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Posts Tagged ‘Mary Baker Eddy’

On most American Thanksgiving tables, pumpkin pie is as much a presence as the turkey centerpiece. In modern forms it may appear as a flan, a cheesecake, or a frozen whipped delight.

In a Victorian-era cookbook, “The Art of Cookery: A Manual for Home and Schools” by Emma P Ewing, I found a recipe for a pumpkin pie that surprised me for two reasons: the heavy use of molasses and no cinnamon.

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An easy place to begin for a month of Victorian recipe testing is custard pie. With its short list of ingredients, not much go wrong with this simple dessert.

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Have you heard of Mary Baker Eddy (1821-1910)? She was was an influential American author, teacher, and religious leader, noted for her groundbreaking ideas about spirituality and health, which she named Christian Science. She articulated those ideas in her major work, “Science and Health with Key to the Scriptures,” first published in 1875. Four years later she founded the Church of Christ, Scientist, in Boston, Massachusetts, which today has branch churches and societies around the world. In 1908 she launched The Christian Science Monitor, a leading international newspaper, the recipient, to date, of seven Pulitzer Prizes. (Disclosure: I am a staff editor for The Christian Science Monitor.)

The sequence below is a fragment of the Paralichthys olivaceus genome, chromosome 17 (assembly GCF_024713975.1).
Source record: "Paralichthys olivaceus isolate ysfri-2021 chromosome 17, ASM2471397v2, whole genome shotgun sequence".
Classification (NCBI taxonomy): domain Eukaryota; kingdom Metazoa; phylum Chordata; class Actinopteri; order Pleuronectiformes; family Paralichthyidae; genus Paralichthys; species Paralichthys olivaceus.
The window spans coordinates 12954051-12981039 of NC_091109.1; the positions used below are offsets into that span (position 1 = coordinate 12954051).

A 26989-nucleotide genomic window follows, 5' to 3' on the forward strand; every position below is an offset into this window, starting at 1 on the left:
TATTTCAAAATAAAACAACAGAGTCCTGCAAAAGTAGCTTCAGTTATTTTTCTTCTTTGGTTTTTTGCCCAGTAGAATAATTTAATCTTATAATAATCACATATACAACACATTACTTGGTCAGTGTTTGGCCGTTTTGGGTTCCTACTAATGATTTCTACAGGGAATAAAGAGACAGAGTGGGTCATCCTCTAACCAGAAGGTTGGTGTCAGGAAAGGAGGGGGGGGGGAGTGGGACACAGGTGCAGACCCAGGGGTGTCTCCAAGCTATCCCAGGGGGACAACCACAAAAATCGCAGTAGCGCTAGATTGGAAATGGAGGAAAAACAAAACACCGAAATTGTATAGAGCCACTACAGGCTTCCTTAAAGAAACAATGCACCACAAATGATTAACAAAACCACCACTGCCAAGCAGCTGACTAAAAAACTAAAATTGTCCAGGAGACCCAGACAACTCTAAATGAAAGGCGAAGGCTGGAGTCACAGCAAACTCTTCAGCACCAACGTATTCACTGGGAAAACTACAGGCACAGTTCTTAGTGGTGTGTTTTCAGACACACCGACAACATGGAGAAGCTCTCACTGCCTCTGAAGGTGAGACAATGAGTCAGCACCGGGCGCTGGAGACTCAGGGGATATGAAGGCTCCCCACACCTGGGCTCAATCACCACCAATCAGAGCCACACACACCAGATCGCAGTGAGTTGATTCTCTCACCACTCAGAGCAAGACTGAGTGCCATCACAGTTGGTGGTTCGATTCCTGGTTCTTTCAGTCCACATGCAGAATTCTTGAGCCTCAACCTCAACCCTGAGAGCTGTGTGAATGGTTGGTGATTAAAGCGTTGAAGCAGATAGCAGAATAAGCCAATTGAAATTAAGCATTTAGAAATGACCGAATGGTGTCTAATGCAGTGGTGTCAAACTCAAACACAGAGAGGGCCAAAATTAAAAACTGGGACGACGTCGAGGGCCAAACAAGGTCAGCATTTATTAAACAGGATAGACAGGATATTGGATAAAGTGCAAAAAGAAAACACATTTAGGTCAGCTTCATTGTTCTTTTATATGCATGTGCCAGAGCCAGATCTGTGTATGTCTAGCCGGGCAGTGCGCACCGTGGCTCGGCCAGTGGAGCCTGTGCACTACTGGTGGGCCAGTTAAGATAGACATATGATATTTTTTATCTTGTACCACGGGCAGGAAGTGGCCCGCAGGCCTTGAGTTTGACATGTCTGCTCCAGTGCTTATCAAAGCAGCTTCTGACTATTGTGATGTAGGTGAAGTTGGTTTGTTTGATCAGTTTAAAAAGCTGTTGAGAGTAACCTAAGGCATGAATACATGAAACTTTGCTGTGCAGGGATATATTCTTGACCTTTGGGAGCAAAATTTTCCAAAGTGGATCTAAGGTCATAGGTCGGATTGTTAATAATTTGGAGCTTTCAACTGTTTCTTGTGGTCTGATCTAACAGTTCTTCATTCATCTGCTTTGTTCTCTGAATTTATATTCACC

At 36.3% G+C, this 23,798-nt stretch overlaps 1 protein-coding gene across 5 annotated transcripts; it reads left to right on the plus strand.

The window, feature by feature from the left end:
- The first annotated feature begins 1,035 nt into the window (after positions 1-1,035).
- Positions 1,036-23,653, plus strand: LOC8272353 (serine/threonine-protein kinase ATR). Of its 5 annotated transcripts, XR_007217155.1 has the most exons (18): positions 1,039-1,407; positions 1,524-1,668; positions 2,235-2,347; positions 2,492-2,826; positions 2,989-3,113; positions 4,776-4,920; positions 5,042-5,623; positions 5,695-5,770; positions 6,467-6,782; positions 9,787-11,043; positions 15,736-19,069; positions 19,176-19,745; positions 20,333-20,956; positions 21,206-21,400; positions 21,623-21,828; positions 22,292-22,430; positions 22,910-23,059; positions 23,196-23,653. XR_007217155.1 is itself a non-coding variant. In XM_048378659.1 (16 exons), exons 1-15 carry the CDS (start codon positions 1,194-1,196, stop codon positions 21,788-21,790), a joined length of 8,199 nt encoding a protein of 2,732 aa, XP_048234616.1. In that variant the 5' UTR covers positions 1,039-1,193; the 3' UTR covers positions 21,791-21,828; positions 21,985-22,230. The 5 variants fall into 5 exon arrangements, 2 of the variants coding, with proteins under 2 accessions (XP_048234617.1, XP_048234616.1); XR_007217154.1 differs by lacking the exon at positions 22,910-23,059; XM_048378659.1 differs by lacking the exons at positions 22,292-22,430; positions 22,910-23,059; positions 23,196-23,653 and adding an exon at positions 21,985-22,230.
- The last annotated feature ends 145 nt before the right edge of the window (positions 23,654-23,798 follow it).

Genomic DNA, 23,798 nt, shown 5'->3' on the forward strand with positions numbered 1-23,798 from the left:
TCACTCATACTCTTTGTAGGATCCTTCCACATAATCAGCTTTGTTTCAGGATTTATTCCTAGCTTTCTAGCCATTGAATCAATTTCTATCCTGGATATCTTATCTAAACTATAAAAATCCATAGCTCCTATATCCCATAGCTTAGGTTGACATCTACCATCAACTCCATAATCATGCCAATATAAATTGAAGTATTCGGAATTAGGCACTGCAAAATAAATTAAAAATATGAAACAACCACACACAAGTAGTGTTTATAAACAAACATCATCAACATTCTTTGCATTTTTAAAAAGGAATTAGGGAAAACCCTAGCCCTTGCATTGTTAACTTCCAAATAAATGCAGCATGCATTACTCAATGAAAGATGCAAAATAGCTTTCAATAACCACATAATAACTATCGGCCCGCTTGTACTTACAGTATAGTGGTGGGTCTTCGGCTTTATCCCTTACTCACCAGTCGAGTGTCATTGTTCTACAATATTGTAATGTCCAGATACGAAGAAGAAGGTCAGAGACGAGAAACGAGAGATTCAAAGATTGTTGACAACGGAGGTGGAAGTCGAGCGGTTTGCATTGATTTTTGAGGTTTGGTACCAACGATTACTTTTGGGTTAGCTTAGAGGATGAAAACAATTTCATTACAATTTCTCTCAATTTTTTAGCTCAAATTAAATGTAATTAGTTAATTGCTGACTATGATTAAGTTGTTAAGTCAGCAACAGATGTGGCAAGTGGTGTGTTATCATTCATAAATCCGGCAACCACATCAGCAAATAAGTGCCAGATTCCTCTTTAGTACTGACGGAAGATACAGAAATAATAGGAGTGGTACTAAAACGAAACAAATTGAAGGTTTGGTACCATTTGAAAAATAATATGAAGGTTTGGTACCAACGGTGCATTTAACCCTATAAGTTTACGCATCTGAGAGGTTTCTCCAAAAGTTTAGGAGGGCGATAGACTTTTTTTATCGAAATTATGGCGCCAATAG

The Mary Baker Eddy Library in Boston now houses Eddy’s remarkable archival collection, which ranges from her many writings and letters to her wardrobe and even the carriage she rode in daily. This is one of the largest existing collections by and about an American woman. The library aims to provide public access and context to original materials and educational experiences about Eddy’s life, ideas, and achievements, including her Church, whose international headquarters are located in Boston.

The Mary Baker Eddy Library  asked me to spend November testing some of the menu items found in their archive collection. I quickly agreed! I love historical recipes and what they teach us not only about the social and cultural issues of their day, but also what they reveal about our own modern experiences.

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